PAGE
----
Augustine Roulin (La Berceuse)

When Van Gogh lived in Arles, he painted the portraits of the Roulin family. This is Madame Roulin, the wife of postman Roulin. He used bold colours agaist a vividly patterned background. The rope in her hands leads to a cradle. Vincent inscribed the title “La Berceuse,” which means both “lullaby” and “she who rocks the cradle.”

Vincent wrote about this paiting, of which he made five versions, to his friend Koning on January 22 or 23 1889:

“At present I have in mind, or rather on my easel, the portrait of a woman. I call it “La Berceuse,” or as we say in Dutch (after Van Eeden, you know, who wrote that particular book I gave you to read), or in Van Eeden’s Dutch, quite simply “our lullaby or the woman rocking the cradle.” It is a woman in a green dress (the bust olive green and grey skirt pale malachite green). The hair is quite orange and in plaits. The complexion is chrome yellow, worked up with some naturally broken tones for the purpose of modelling.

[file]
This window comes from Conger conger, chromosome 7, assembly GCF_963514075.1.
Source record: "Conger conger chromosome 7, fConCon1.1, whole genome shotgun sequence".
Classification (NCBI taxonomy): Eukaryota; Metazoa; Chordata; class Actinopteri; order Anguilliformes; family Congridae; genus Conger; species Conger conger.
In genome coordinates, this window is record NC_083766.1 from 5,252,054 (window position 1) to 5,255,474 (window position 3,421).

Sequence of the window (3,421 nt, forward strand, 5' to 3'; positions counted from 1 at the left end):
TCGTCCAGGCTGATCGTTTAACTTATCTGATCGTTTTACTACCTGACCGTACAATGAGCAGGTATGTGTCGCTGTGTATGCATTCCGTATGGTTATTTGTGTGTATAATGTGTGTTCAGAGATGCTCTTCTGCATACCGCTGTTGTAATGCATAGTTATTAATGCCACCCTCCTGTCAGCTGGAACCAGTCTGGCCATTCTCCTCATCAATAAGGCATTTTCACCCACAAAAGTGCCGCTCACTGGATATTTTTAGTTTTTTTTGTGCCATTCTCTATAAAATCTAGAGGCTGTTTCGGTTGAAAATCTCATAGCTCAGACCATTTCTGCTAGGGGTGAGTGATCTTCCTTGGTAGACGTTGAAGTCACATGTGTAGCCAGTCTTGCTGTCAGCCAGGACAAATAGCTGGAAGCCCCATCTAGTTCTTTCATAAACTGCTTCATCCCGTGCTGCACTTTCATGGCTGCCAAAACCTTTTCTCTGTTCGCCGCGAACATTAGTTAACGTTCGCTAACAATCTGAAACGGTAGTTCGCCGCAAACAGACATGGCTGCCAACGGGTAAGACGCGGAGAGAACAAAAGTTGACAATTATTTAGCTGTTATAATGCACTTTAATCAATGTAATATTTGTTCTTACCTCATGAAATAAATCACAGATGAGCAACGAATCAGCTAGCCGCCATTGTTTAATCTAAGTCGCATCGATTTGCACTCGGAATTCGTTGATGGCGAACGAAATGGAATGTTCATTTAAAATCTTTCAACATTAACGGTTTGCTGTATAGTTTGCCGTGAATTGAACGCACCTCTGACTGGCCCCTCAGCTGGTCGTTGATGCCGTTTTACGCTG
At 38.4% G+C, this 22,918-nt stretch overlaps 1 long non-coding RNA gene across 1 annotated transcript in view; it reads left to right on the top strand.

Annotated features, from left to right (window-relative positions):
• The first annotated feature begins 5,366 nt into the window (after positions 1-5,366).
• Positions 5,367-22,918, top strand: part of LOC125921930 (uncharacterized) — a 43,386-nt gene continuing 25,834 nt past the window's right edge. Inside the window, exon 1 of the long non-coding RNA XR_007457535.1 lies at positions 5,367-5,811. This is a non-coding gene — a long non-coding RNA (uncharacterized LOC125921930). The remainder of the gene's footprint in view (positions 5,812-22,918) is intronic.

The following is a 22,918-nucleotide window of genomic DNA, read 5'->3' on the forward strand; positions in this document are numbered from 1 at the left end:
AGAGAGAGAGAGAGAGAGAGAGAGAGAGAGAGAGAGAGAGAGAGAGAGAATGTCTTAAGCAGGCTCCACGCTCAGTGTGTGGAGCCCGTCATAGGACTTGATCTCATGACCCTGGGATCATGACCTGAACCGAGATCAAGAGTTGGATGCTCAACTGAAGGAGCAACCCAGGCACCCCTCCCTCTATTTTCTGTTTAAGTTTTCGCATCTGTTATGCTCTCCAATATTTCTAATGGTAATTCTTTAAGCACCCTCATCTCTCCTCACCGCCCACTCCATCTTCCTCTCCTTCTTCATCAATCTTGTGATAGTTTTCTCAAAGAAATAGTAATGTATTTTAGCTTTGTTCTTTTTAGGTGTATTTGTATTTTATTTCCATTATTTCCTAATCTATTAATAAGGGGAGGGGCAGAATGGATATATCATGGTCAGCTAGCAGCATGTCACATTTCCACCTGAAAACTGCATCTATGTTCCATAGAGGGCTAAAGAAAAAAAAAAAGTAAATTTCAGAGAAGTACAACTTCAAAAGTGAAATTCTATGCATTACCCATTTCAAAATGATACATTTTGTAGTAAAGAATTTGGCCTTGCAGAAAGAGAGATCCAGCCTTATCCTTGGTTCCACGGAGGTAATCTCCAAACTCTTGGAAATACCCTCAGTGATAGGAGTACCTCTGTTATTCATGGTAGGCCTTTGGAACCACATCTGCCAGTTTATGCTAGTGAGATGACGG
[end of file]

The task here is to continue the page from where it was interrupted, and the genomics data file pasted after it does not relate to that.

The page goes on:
The hands holding the rope of the cradle, the same. At the bottom the background is vermilion (simply representing a tiled floor or else a stone floor). The wall is covered with wallpaper, which of course I have calculated in conformity with the rest of the colours. This wallpaper is bluish-green with pink dahlias and spotted with orange and ultramarine.

In this I think I have run pretty well parallel with Van Eeden and his style of writing, which consequently can be considered analogous to my style of painting in the matter of colours. Whether I really sang a lullaby in colours is something I leave to the critics, particularly to the aforesaid ones.”

Current location: Museum of fine arts, Boston, USA